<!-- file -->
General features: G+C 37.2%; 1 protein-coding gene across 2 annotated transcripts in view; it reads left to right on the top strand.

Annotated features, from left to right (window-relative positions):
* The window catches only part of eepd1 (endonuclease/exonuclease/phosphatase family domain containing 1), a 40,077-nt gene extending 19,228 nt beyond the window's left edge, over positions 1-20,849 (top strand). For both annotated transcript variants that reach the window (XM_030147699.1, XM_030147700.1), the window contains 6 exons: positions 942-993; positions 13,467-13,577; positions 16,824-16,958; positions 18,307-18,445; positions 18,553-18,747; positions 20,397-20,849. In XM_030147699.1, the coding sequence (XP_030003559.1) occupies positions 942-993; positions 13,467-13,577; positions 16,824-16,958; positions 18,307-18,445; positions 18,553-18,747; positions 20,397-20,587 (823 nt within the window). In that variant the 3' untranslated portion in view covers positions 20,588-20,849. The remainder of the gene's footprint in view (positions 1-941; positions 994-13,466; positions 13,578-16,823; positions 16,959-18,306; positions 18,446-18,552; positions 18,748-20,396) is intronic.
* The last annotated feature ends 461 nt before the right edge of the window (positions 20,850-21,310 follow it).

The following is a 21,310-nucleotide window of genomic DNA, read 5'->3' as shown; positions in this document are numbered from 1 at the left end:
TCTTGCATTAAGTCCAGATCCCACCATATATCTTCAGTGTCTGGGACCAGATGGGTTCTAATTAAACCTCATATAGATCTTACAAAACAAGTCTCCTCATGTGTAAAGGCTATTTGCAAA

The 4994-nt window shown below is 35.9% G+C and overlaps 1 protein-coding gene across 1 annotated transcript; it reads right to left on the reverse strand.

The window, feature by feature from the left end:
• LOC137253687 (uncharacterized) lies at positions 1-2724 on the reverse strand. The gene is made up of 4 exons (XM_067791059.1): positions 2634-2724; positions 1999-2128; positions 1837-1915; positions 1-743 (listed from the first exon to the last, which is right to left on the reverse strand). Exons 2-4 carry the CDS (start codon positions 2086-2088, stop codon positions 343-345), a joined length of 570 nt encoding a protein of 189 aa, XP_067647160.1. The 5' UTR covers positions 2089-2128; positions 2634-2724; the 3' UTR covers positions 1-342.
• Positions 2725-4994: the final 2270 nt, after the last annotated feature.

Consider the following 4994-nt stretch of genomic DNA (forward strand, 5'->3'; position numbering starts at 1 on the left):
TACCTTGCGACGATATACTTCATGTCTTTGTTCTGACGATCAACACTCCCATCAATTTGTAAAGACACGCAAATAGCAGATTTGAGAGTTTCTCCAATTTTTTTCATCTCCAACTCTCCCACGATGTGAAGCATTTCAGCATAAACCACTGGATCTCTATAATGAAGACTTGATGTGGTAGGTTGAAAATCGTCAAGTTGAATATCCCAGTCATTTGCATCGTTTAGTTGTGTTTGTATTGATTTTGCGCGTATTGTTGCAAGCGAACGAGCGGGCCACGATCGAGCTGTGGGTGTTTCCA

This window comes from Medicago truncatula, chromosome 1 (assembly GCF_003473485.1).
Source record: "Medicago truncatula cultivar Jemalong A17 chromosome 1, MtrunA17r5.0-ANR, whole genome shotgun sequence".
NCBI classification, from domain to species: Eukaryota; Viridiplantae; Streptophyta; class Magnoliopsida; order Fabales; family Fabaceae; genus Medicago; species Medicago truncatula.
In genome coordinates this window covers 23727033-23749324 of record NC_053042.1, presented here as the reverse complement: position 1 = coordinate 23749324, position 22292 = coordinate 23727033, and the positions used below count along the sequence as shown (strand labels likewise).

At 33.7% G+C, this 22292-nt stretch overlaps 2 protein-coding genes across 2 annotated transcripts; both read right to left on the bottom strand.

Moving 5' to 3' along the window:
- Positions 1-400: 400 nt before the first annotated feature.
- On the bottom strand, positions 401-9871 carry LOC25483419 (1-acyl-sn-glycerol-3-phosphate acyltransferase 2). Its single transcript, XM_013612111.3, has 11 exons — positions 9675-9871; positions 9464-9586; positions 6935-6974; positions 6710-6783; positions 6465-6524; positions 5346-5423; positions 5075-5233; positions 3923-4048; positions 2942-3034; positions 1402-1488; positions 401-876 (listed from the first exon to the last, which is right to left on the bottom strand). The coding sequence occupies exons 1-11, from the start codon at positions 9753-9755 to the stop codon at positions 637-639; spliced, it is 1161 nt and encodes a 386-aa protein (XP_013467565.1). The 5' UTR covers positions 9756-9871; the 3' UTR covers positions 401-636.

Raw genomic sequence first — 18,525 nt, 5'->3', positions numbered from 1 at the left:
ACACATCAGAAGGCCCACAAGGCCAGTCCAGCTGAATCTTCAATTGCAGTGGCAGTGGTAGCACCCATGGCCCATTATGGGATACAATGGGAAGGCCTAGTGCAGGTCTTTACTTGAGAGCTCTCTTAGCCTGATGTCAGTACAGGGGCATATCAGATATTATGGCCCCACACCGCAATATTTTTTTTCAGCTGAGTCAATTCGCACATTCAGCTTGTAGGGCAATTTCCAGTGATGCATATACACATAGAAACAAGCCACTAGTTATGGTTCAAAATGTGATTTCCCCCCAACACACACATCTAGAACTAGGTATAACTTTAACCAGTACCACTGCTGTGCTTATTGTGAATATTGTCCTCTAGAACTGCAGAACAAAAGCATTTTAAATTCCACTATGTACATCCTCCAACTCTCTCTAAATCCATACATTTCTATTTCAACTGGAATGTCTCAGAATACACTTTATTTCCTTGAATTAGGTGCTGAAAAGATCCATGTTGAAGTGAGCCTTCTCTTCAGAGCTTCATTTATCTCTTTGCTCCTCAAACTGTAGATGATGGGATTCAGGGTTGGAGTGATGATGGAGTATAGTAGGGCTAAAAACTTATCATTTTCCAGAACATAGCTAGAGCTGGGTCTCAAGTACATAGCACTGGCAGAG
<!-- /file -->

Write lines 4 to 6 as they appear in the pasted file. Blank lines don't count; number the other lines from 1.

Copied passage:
* The last annotated feature ends 461 nt before the right edge of the window (positions 20,850-21,310 follow it).

The following is a 21,310-nucleotide window of genomic DNA, read 5'->3' as shown; positions in this document are numbered from 1 at the left end:
TCTTGCATTAAGTCCAGATCCCACCATATATCTTCAGTGTCTGGGACCAGATGGGTTCTAATTAAACCTCATATAGATCTTACAAAACAAGTCTCCTCATGTGTAAAGGCTATTTGCAAA